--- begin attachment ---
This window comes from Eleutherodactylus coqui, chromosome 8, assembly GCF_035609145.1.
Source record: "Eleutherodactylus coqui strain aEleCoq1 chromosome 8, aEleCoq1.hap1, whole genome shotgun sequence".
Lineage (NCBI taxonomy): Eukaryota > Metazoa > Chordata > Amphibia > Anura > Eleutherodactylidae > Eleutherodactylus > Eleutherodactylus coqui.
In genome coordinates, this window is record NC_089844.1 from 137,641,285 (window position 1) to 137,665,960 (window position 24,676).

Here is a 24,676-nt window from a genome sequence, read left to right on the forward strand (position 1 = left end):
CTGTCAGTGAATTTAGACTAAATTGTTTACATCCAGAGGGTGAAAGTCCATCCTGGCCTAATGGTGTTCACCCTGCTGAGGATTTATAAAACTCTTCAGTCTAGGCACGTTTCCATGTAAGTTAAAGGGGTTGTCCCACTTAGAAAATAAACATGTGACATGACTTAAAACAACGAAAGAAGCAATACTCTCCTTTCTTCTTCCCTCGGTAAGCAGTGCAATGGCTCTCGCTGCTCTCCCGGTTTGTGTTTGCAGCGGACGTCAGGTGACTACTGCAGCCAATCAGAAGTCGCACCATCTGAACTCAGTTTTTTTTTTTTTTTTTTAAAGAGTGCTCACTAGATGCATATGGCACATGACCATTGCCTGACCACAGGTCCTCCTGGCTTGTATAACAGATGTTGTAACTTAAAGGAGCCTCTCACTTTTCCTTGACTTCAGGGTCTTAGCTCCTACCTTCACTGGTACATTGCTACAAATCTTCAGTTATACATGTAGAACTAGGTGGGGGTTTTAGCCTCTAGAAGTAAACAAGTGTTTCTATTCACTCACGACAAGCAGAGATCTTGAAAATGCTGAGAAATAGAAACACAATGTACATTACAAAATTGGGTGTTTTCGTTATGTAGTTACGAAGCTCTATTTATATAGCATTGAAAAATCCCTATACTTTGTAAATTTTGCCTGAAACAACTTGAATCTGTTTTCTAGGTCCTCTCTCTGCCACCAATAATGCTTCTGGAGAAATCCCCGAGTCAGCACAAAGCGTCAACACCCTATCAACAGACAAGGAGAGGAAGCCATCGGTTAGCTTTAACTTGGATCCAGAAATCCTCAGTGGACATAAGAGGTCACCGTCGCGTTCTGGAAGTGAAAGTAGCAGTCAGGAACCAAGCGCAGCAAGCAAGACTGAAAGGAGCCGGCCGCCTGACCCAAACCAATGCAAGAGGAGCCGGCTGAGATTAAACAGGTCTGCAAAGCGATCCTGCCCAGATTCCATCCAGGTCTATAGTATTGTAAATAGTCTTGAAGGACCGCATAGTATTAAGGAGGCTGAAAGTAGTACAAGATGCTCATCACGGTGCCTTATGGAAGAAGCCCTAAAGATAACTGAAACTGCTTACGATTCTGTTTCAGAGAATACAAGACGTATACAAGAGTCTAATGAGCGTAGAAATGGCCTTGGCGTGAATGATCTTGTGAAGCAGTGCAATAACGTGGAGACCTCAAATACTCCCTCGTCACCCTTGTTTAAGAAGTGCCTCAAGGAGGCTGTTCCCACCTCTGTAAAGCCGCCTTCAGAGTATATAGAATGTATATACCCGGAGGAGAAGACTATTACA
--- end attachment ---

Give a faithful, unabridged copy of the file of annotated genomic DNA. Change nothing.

This window comes from Eleutherodactylus coqui, chromosome 8, assembly GCF_035609145.1.
Source record: "Eleutherodactylus coqui strain aEleCoq1 chromosome 8, aEleCoq1.hap1, whole genome shotgun sequence".
Lineage (NCBI taxonomy): Eukaryota > Metazoa > Chordata > Amphibia > Anura > Eleutherodactylidae > Eleutherodactylus > Eleutherodactylus coqui.
In genome coordinates, this window is record NC_089844.1 from 137,641,285 (window position 1) to 137,665,960 (window position 24,676).

Here is a 24,676-nt window from a genome sequence, read left to right on the forward strand (position 1 = left end):
CTGTCAGTGAATTTAGACTAAATTGTTTACATCCAGAGGGTGAAAGTCCATCCTGGCCTAATGGTGTTCACCCTGCTGAGGATTTATAAAACTCTTCAGTCTAGGCACGTTTCCATGTAAGTTAAAGGGGTTGTCCCACTTAGAAAATAAACATGTGACATGACTTAAAACAACGAAAGAAGCAATACTCTCCTTTCTTCTTCCCTCGGTAAGCAGTGCAATGGCTCTCGCTGCTCTCCCGGTTTGTGTTTGCAGCGGACGTCAGGTGACTACTGCAGCCAATCAGAAGTCGCACCATCTGAACTCAGTTTTTTTTTTTTTTTTTTAAAGAGTGCTCACTAGATGCATATGGCACATGACCATTGCCTGACCACAGGTCCTCCTGGCTTGTATAACAGATGTTGTAACTTAAAGGAGCCTCTCACTTTTCCTTGACTTCAGGGTCTTAGCTCCTACCTTCACTGGTACATTGCTACAAATCTTCAGTTATACATGTAGAACTAGGTGGGGGTTTTAGCCTCTAGAAGTAAACAAGTGTTTCTATTCACTCACGACAAGCAGAGATCTTGAAAATGCTGAGAAATAGAAACACAATGTACATTACAAAATTGGGTGTTTTCGTTATGTAGTTACGAAGCTCTATTTATATAGCATTGAAAAATCCCTATACTTTGTAAATTTTGCCTGAAACAACTTGAATCTGTTTTCTAGGTCCTCTCTCTGCCACCAATAATGCTTCTGGAGAAATCCCCGAGTCAGCACAAAGCGTCAACACCCTATCAACAGACAAGGAGAGGAAGCCATCGGTTAGCTTTAACTTGGATCCAGAAATCCTCAGTGGACATAAGAGGTCACCGTCGCGTTCTGGAAGTGAAAGTAGCAGTCAGGAACCAAGCGCAGCAAGCAAGACTGAAAGGAGCCGGCCGCCTGACCCAAACCAATGCAAGAGGAGCCGGCTGAGATTAAACAGGTCTGCAAAGCGATCCTGCCCAGATTCCATCCAGGTCTATAGTATTGTAAATAGTCTTGAAGGACCGCATAGTATTAAGGAGGCTGAAAGTAGTACAAGATGCTCATCACGGTGCCTTATGGAAGAAGCCCTAAAGATAACTGAAACTGCTTACGATTCTGTTTCAGAGAATACAAGACGTATACAAGAGTCTAATGAGCGTAGAAATGGCCTTGGCGTGAATGATCTTGTGAAGCAGTGCAATAACGTGGAGACCTCAAATACTCCCTCGTCACCCTTGTTTAAGAAGTGCCTCAAGGAGGCTGTTCCCACCTCTGTAAAGCCGCCTTCAGAGTATATAGAATGTATATACCCGGAGGAGAAGACTATTACA